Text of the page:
September 07, 2017
Celebrating the Arts in Society
Miller Gallery Exhibit Showcases Performance Initiative and Launches Narrative Projects
From the role of public art to the evolution of media to how people use performance through social rituals, athletics and digital devices, Carnegie Mellon University’s Center for the Arts in Society (CAS) has been re-framing the view of day-to-day life since 2008.
Projects from CAS’ latest mission—the Performance Initiative—were on display at the Miller Gallery recently and the focus of a special reception, complete with live music and fanfare.
“It was great to see a room packed full of people from so many different schools and departments across campus,” said James Duesing, CAS director and professor of art. “A highlight for me was seeing the project leaders present their work and the considered way Wendy Arons and Kristina Straub introduced such diverse projects in the context of contemporary performance.”
Straub, professor of English, and Arons, professor of dramatic literature, co-organized the initiative and recalled why the role is so memorable.
“I have three reasons why this has been the best job I have ever had,” Straub said. “The first reason is these people: Paul Eiss, Jim Duesing and Wendy Arons. Reason two is the talent and wisdom that this initiative allowed Wendy and myself to bring to campus. The third reason is the projects and the project leaders. These folks have staged events more provocative and beautiful and productively disturbing than anything Wendy and I could wish for.”
CAS will now move its focus to the Narrative Initiative. Led by Felipe Gómez, associate teaching professor of Hispanic Studies, and Rich Pell, associate professor of art, it will approach the topic of narrative with the idea that all aspects of human expression and production are embedded with stories.
Two initial pieces of work were announced: “Gun Play” by Associate Professor of Drama Caden Manson, which will look at patterns of gun violence in American and examine questions about interplay of race, justice and community, and the “How Well?" Project from the Entertainment Technology Center’s Heather Kelley and the Department of Modern Languages' Gabriele Maier and Candace Skibba.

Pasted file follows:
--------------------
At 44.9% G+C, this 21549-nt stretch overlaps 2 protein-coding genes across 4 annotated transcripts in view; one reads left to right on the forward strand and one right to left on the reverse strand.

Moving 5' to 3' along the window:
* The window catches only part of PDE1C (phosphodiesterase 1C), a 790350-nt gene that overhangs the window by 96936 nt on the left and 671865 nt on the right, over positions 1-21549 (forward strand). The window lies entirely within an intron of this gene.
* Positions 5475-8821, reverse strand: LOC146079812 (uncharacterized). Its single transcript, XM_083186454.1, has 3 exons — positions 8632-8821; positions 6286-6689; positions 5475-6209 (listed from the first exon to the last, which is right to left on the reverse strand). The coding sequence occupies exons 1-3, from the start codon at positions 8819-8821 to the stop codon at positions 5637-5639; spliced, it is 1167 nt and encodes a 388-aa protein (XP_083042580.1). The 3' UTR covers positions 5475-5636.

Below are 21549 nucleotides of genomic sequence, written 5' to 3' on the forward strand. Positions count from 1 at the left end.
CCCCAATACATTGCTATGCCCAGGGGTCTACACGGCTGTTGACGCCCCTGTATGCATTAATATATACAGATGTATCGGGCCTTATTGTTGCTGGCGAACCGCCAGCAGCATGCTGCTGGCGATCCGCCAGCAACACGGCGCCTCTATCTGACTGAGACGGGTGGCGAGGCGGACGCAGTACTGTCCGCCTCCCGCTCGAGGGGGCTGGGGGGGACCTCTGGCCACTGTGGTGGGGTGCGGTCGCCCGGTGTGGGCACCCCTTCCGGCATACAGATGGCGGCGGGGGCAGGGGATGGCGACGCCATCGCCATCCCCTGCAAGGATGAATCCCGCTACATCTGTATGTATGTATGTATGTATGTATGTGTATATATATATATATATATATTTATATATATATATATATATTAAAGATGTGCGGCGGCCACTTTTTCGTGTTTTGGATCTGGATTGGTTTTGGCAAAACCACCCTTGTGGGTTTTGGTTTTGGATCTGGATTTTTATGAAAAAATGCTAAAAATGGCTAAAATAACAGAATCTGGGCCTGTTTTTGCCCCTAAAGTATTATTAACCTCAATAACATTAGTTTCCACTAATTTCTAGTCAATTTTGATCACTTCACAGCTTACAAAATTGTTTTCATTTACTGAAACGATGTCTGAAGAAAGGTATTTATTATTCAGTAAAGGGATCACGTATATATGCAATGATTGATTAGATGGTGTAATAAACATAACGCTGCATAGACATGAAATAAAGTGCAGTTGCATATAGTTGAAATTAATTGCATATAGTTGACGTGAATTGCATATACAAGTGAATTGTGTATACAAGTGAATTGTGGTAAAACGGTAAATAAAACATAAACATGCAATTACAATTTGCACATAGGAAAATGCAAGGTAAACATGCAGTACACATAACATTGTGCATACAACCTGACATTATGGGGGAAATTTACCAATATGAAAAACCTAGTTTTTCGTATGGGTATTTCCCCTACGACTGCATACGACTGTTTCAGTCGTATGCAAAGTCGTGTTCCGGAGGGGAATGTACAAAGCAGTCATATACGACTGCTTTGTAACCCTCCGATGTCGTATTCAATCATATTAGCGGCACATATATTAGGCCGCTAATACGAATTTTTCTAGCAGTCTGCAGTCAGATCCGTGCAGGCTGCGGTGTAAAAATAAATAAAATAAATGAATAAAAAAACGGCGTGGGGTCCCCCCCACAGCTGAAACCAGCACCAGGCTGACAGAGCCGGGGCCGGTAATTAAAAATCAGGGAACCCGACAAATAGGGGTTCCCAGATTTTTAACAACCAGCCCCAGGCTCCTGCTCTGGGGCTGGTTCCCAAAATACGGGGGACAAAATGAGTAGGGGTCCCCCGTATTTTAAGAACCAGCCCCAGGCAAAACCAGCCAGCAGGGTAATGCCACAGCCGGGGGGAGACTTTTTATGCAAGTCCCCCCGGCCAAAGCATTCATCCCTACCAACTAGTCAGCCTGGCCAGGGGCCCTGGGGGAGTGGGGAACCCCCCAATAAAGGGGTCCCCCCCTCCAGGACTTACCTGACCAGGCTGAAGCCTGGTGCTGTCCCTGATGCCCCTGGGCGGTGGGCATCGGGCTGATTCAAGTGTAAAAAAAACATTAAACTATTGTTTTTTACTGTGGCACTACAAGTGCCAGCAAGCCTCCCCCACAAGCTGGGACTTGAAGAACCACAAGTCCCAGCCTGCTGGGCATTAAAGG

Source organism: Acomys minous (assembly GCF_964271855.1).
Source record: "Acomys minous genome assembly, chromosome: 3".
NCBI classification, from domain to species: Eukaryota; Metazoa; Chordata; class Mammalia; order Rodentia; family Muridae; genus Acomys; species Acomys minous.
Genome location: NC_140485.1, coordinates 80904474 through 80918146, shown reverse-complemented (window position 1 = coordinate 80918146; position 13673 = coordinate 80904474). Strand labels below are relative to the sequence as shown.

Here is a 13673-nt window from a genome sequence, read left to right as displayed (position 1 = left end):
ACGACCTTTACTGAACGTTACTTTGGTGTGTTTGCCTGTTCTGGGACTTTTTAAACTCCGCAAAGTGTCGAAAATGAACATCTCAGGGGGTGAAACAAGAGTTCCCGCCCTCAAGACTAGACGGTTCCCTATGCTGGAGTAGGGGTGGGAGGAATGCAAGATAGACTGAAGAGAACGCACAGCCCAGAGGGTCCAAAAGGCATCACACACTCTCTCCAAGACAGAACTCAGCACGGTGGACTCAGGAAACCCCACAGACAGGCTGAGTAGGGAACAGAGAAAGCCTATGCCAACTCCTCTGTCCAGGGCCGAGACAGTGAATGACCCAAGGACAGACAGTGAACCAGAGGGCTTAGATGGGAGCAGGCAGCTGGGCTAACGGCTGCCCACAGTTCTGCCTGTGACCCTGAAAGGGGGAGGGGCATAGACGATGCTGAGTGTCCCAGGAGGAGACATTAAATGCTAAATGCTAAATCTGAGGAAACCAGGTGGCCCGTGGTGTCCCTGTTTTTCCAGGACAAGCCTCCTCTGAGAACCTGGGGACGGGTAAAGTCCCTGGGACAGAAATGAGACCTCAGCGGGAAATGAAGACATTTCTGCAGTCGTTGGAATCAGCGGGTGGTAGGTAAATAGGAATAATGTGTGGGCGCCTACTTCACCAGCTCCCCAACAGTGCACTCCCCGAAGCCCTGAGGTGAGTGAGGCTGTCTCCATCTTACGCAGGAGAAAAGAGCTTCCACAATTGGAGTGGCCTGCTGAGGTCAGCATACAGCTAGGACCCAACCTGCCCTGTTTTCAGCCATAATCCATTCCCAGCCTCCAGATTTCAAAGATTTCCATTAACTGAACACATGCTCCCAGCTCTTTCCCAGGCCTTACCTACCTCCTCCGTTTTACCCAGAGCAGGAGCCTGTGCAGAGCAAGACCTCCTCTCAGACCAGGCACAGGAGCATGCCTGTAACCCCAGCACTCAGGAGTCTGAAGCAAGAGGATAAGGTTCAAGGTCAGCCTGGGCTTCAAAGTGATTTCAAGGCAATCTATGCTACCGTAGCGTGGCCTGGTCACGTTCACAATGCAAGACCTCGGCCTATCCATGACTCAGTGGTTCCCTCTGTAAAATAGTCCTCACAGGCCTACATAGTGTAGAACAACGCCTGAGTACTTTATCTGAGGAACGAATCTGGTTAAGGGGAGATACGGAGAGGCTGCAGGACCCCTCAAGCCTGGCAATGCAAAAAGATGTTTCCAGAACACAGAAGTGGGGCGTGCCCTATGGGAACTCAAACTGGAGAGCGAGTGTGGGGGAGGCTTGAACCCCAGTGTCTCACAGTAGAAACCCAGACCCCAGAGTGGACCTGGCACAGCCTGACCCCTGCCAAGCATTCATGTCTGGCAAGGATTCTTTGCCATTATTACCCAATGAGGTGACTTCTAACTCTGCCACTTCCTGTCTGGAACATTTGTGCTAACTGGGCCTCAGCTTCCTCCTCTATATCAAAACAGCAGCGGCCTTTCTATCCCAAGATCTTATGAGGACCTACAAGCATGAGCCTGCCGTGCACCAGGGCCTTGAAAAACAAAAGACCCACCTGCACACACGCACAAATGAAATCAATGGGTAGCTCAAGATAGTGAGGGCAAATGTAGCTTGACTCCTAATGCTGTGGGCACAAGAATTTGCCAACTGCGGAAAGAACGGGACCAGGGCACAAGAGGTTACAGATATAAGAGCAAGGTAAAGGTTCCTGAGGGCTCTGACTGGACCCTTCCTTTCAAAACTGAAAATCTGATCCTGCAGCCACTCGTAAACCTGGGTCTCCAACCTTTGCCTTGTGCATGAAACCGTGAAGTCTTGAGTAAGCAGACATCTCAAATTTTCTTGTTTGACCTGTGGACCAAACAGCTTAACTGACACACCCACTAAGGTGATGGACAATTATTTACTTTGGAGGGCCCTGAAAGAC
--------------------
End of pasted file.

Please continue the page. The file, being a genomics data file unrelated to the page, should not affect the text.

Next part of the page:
The “How Well?” Project will explore areas of society that impede or have the potential to facilitate wellness such as pollution, natural resources and land use, all under the larger analysis of societal and cultural norms regarding wellness.
“Considering the current political climate, it seems to be the right moment for CAS to be taking on projects that explore the narratives around gun violence and health care. We are at an engaging part of the process because they are proposals so everything is still wet cement,” Duesing said.
Kelley, Maier and Skibba came up with the idea for their project through conversations about the association between wellness and privilege.
“We plan to investigate the language used in these established narratives to then understand how language can shift to create narratives of wellness that are more inclusive and less hegemonic,” Skibba said. “We hope to take wellness from a luxury, afforded to the few who have the cultural and economic capital, to all.”
The new Narrative Initiative has big shoes to fill. The previous projects that focused on performance—Performing Peace in the North of Ireland, Ghosts in the Machines, and The Requiem for Rice—have made an impact at CMU and beyond.
A co-organizer of Performing Peace, Jennifer Keating, assistant dean for educational initiatives in the Dietrich College of Humanities and Social Sciences discussed the similarities she witnessed between North of Ireland, a region of tension amid reconciliation, and Pittsburgh.
“In the midst of our work, the world changed, too,” said Keating. “Our home in Pittsburgh and the United States continues to fall into deeper and more protracted political and cultural divisions. Charlottesville, Boston, Pittsburgh, Chicago, Los Angeles, New York, locations under duress throughout the United States emerge in increasing numbers. As the ‘So It Is’ expedition taught us, the bridge between the North of Ireland and Pittsburgh, USA is real, traversed and collegial, but the challenges faced in both locations are real and shared, too.”
CAS is a research center in the Dietrich College and College of Fine Arts.
There will be a call for a third project funded as part of the Narrative Initiative. The call will be posted on the CAS website later this semester and the selected project will start in summer 2018.
Update: An earlier version of this story referred to the “How Well?” Project as “Be Well."